Screening For Ovarian Cancer


About ovarian cancer screening

Screening tests particular groups of people to find cancer early, when the chance of cure is highest. Before screening for any type of cancer can be carried out, doctors must have an accurate test to use. The test must be reliable in picking up cancers that are there. And it must not give results that make it look as though someone has cancer when they do not (false positive results).

At the moment, there is no screening test reliable enough to use to pick up ovarian cancer at an early stage. But there is a lot of research looking into this. The 2 main tests researchers have been looking at are

  • CA125 blood test
  • Transvaginal ultrasound

CA125 blood test

CA125 is known as a tumour marker for ovarian cancer. A tumour marker is a chemical given off by cancer cells that circulates in the bloodstream. Women with ovarian cancer tend to have higher levels of CA125 in their blood than women who do not have ovarian cancer. But there are some problems with this test that make it unsuitable for use as a screening test on its own

  • Only about 85 out of every 100 women with ovarian cancer (85%)  have raised CA125
  • Only 50 out of every 100 women with early stage ovarian cancer (50%) have raised CA125
  • Women with other conditions can also have raised CA125

So you can see that if this test was used on its own, it would miss some cases of ovarian cancer. It would also pick out other women who did not have ovarian cancer. They would then need to have further tests, which could cause them anxiety and harm. We need to have another test that can reliably show who has ovarian cancer and who hasn’t.

Researchers are looking for other possible tumour markers for cancer of the ovary. Doctors hope that by combining blood tests for markers they may be able to pick up more cancers and rule out people who don’t have cancer more easily.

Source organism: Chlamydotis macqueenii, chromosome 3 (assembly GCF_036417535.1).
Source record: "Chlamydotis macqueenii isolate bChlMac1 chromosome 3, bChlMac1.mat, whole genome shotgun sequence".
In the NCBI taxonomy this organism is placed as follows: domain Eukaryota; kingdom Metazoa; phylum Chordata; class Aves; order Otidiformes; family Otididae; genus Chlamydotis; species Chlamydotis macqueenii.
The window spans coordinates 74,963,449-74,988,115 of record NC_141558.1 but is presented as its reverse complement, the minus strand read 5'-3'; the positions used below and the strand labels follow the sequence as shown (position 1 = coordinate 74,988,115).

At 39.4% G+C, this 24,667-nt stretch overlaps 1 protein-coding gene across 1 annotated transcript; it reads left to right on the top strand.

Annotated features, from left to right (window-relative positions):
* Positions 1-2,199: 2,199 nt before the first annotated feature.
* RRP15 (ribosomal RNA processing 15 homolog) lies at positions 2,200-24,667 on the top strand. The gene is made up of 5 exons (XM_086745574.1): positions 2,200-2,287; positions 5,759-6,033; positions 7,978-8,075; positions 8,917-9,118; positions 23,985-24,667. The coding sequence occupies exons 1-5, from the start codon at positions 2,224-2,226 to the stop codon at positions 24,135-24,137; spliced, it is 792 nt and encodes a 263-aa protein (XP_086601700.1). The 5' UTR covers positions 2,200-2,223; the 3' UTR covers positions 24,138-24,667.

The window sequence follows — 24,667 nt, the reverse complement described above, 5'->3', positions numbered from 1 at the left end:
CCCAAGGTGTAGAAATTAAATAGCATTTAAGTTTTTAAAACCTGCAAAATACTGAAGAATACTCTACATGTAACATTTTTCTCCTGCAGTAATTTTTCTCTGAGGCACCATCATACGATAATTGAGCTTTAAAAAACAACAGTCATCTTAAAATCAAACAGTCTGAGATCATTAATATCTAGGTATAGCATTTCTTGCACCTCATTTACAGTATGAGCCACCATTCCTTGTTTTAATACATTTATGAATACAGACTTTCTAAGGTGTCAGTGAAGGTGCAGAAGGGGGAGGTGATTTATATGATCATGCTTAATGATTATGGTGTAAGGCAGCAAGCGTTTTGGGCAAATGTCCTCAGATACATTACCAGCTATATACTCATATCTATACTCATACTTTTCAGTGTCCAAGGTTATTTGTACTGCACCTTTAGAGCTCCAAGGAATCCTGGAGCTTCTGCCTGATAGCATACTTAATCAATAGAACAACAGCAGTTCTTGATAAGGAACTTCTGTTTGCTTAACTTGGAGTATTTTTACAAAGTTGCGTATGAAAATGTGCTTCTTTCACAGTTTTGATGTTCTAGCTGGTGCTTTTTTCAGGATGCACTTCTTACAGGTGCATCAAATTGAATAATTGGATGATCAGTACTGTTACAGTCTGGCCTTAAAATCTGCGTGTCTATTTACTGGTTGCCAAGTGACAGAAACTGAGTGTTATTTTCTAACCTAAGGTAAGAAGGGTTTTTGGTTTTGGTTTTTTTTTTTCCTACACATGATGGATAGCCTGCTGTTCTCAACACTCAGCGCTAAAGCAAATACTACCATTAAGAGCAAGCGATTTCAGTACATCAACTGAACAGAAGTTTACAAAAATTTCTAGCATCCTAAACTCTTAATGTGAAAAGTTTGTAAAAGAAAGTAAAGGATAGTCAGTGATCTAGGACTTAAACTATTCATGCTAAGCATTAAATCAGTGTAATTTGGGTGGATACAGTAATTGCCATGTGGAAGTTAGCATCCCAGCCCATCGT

Transvaginal ultrasound

This is an ultrasound examination done by putting the ultrasound probe into the vagina. It gives a better picture of the ovaries than an ultrasound over the abdomen. Even so, it can still be difficult to tell whether there is a cancer on the ovary or just a harmless cyst.

There is no clear evidence so far that these tests can pick up cancers early and save lives. Doctors are waiting for the final results of 2 large UK trials to be published in 2015. These trials looked at ovarian cancer screening in the general population and those at high risk of developing it.



Ultrasound (ultrasonography) is the use of sound waves to create an image on a video screen. Sound waves are released from a small probe placed in the woman’s vagina or on the surface of her abdomen. The sound waves create echoes as they enter the ovaries and other organs. The same probe detects the echoes that bounce back, and a computer translates the pattern of echoes into a picture.

Ultrasound is often the first test done if a problem with the ovaries is suspected. It can be useful finding an ovarian tumor and seeing if it is a solid mass (tumor) or a fluid-filled cyst. It can also be used to get a better look at the ovary to see how big it is and how it looks inside (the internal appearance or complexity). These factors help the doctor decide which masses or cysts are more worrisome.



 If you would like to ask me about screening for ovarian cancer then please ask me today. Free email advice from a real doctor.


Dr Helen Webberley MBChB MRCGP MFSRH

Dr Helen Webberley MBChB MRCGP MFSRH

GP and Reproductive Health Specialist

Dr Webberley is an NHS GP in South Wales and also runs a private General Practice service online.


Genetic Screening

  • A woman’s risk of developing breast and/or ovarian cancer is greatly increased if she inherits a deleterious (harmful) mutation in the BRCA1 gene or the BRCA2 gene.
  • Men with these mutations also have an increased risk of breast cancer, and both men and women who have harmful BRCA1 or BRCA2 mutations may be at increased risk of additional types of cancer.
  • Genetic tests can check for BRCA1 and BRCA2 mutations in people with a family history of cancer that suggests the possible presence of a harmful mutation in one of these genes.
  • If a harmful BRCA1 or BRCA2 mutation is found, several options are available to help a person manage their cancer risk.


Content Provided By: